Q1: What questions have been most interesting for you to explore in SS?
Q2: How can social studies help students understand their world?
Q3: How are questions being used in your classroom?
Q4: What can educators learn from STUDENT generated questions?
Q5: What is the difference between teachers asking questions vs. students asking THEIR OWN questions?
Q6: What are effective ways to get students to generate & ask their own questions? Share resources, links, ideas, etc…
Q7: How can helping students generate their own questions help them in areas outside the social studies classroom?
This tweet provided an opportunity for social studies educators to compare notes on what interesting questions they have used when having discussions with their students. There were many interesting answers that educators responded with during the twitter chat.
This tweet is my response to the above question. I have found students really focus when current events are being discussed. They have opinions, which lead to other opinions and students get excited and interested. During these times, you can make connections to the material you are studying to make it more real for students.
This tweet is in regards to a question about how social studies can help students understand the world. I think a key concept in social studies education is seeing multiple sides of an issue or historical event, and contributed that idea to the twitter chat.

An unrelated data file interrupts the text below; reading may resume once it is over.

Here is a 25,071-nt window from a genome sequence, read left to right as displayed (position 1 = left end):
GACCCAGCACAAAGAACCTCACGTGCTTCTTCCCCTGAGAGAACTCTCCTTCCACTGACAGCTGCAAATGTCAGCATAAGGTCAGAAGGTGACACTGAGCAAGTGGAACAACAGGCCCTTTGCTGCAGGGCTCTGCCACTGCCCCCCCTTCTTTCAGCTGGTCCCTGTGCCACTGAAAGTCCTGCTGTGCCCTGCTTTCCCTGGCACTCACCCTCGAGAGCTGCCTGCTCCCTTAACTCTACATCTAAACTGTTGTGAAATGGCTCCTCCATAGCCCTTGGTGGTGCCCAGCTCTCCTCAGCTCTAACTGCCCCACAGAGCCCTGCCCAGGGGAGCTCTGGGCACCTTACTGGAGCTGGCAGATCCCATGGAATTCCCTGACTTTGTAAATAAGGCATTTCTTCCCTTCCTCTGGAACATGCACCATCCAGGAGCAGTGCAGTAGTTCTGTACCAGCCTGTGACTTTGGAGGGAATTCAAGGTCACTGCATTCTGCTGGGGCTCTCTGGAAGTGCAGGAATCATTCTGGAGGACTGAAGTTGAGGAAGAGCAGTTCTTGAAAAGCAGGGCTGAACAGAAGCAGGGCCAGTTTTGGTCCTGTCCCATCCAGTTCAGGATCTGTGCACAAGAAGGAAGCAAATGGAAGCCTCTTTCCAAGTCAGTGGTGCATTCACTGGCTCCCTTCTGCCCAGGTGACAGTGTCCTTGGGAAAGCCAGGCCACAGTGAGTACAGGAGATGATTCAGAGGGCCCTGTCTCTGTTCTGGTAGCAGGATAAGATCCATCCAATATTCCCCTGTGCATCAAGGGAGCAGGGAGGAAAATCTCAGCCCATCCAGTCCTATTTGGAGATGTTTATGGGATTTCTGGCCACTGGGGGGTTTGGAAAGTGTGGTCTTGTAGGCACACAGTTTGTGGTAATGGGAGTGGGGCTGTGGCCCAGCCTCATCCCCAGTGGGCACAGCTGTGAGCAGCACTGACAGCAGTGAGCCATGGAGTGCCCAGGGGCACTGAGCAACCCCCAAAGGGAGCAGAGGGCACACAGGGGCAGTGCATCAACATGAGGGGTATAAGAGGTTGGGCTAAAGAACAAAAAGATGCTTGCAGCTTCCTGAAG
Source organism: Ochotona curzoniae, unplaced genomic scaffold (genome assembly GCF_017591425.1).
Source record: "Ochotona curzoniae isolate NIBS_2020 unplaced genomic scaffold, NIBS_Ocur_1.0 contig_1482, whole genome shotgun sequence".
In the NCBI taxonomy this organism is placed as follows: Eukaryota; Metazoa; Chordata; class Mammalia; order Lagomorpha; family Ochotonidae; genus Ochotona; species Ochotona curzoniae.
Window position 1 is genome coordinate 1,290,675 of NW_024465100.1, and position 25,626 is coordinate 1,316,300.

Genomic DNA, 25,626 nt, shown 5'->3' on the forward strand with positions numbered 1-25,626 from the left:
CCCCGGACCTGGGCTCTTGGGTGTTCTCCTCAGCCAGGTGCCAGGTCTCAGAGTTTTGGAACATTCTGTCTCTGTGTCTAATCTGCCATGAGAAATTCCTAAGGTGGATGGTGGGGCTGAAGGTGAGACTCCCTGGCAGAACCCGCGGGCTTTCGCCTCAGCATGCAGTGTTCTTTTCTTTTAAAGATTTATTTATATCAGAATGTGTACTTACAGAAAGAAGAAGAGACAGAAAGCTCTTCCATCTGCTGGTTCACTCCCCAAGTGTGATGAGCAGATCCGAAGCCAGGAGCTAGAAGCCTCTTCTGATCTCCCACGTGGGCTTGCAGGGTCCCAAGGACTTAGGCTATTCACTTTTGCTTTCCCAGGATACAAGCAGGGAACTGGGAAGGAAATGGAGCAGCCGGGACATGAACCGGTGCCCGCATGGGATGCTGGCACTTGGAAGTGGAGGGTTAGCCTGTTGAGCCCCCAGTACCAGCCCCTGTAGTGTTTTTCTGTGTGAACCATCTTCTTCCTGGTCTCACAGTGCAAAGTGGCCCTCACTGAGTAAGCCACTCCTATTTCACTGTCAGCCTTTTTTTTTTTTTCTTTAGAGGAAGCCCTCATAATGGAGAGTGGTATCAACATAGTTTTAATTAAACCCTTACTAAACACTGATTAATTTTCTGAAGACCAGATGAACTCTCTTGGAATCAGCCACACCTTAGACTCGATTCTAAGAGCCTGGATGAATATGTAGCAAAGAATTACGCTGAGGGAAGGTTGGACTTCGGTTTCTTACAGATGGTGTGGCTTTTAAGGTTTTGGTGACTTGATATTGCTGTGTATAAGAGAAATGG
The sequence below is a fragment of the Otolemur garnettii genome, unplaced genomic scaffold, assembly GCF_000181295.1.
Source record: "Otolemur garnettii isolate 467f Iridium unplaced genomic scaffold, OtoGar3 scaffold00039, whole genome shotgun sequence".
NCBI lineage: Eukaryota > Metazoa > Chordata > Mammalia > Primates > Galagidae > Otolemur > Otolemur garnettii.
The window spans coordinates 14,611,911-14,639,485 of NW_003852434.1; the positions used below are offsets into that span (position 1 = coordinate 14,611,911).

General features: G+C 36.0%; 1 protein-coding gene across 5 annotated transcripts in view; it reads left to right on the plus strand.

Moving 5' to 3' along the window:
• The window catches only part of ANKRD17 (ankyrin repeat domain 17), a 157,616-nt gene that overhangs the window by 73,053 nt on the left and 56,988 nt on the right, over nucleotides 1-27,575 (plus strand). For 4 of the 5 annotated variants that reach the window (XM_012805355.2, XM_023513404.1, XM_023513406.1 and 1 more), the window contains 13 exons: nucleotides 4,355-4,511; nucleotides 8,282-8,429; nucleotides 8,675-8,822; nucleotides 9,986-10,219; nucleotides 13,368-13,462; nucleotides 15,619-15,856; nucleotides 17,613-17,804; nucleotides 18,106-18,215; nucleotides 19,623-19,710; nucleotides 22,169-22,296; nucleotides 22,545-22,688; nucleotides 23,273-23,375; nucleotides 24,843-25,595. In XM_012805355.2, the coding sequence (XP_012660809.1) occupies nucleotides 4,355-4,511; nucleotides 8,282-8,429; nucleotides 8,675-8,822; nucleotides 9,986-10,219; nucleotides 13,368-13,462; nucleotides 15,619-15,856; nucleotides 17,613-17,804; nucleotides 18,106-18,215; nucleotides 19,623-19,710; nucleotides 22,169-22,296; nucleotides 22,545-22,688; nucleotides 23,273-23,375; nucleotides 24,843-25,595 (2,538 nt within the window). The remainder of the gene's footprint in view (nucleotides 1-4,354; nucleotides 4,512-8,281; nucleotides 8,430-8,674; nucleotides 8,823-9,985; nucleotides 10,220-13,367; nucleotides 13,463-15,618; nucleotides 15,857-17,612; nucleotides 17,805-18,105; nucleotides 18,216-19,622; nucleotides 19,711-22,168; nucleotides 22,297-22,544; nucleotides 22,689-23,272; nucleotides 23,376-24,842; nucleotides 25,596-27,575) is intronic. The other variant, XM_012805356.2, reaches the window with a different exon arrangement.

When the question turned to how questions are integrated into social studies, the participant quoted above shared using compelling questions to build a unit around as a good strategy.
This question is important to me because it is indicative of student centered teaching. When students generate the questions they are having to use a skill they may not have been challenged much to use in the past. Coming up with good questions is as or more difficult than an answer. When students ask the questions they play a bigger part in their own education.
In this tweet I point out the different type of skill asking questions is compared to answering them. This has not always been the traditional way students engaged with questions, but now it is increasingly acknowledged as an important skill.
This semester in one of my education classes we were tasked with coming up with one set of answers for our entire group. Afterwards, we reflected on the questions we had regarding going about coming to one list of answers. This activity would be good in a high school classroom as well I think.
This type of collaboration and sharing of resources between educators is one of the benefits of using online resources like Twitter chats.